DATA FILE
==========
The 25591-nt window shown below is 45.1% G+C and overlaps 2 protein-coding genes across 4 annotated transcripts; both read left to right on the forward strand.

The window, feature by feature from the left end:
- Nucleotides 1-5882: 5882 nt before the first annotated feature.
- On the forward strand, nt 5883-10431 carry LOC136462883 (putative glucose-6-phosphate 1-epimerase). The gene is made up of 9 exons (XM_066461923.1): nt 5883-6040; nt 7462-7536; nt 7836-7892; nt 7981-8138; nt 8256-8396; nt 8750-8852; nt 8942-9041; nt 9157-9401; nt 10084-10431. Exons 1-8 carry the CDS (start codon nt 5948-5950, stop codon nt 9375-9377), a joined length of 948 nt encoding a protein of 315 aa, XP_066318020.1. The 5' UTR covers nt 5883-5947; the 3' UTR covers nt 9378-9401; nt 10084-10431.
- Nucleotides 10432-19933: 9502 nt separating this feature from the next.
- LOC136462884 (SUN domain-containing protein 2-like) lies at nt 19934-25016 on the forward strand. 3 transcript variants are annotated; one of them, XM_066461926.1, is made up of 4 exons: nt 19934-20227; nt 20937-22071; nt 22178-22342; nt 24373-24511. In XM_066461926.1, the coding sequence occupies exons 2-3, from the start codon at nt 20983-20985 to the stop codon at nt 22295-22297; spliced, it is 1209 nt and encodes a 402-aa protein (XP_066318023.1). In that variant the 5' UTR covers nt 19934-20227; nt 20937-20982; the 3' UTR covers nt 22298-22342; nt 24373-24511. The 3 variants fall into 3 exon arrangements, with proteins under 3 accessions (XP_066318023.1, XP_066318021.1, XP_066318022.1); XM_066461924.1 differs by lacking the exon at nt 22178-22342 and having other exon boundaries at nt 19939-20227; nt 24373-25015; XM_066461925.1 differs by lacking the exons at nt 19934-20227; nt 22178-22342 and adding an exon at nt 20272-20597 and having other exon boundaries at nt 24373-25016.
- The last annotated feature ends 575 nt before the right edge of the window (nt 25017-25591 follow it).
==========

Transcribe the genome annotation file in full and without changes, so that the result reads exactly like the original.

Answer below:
The 25591-nt window shown below is 45.1% G+C and overlaps 2 protein-coding genes across 4 annotated transcripts; both read left to right on the forward strand.

The window, feature by feature from the left end:
- Nucleotides 1-5882: 5882 nt before the first annotated feature.
- On the forward strand, nt 5883-10431 carry LOC136462883 (putative glucose-6-phosphate 1-epimerase). The gene is made up of 9 exons (XM_066461923.1): nt 5883-6040; nt 7462-7536; nt 7836-7892; nt 7981-8138; nt 8256-8396; nt 8750-8852; nt 8942-9041; nt 9157-9401; nt 10084-10431. Exons 1-8 carry the CDS (start codon nt 5948-5950, stop codon nt 9375-9377), a joined length of 948 nt encoding a protein of 315 aa, XP_066318020.1. The 5' UTR covers nt 5883-5947; the 3' UTR covers nt 9378-9401; nt 10084-10431.
- Nucleotides 10432-19933: 9502 nt separating this feature from the next.
- LOC136462884 (SUN domain-containing protein 2-like) lies at nt 19934-25016 on the forward strand. 3 transcript variants are annotated; one of them, XM_066461926.1, is made up of 4 exons: nt 19934-20227; nt 20937-22071; nt 22178-22342; nt 24373-24511. In XM_066461926.1, the coding sequence occupies exons 2-3, from the start codon at nt 20983-20985 to the stop codon at nt 22295-22297; spliced, it is 1209 nt and encodes a 402-aa protein (XP_066318023.1). In that variant the 5' UTR covers nt 19934-20227; nt 20937-20982; the 3' UTR covers nt 22298-22342; nt 24373-24511. The 3 variants fall into 3 exon arrangements, with proteins under 3 accessions (XP_066318023.1, XP_066318021.1, XP_066318022.1); XM_066461924.1 differs by lacking the exon at nt 22178-22342 and having other exon boundaries at nt 19939-20227; nt 24373-25015; XM_066461925.1 differs by lacking the exons at nt 19934-20227; nt 22178-22342 and adding an exon at nt 20272-20597 and having other exon boundaries at nt 24373-25016.
- The last annotated feature ends 575 nt before the right edge of the window (nt 25017-25591 follow it).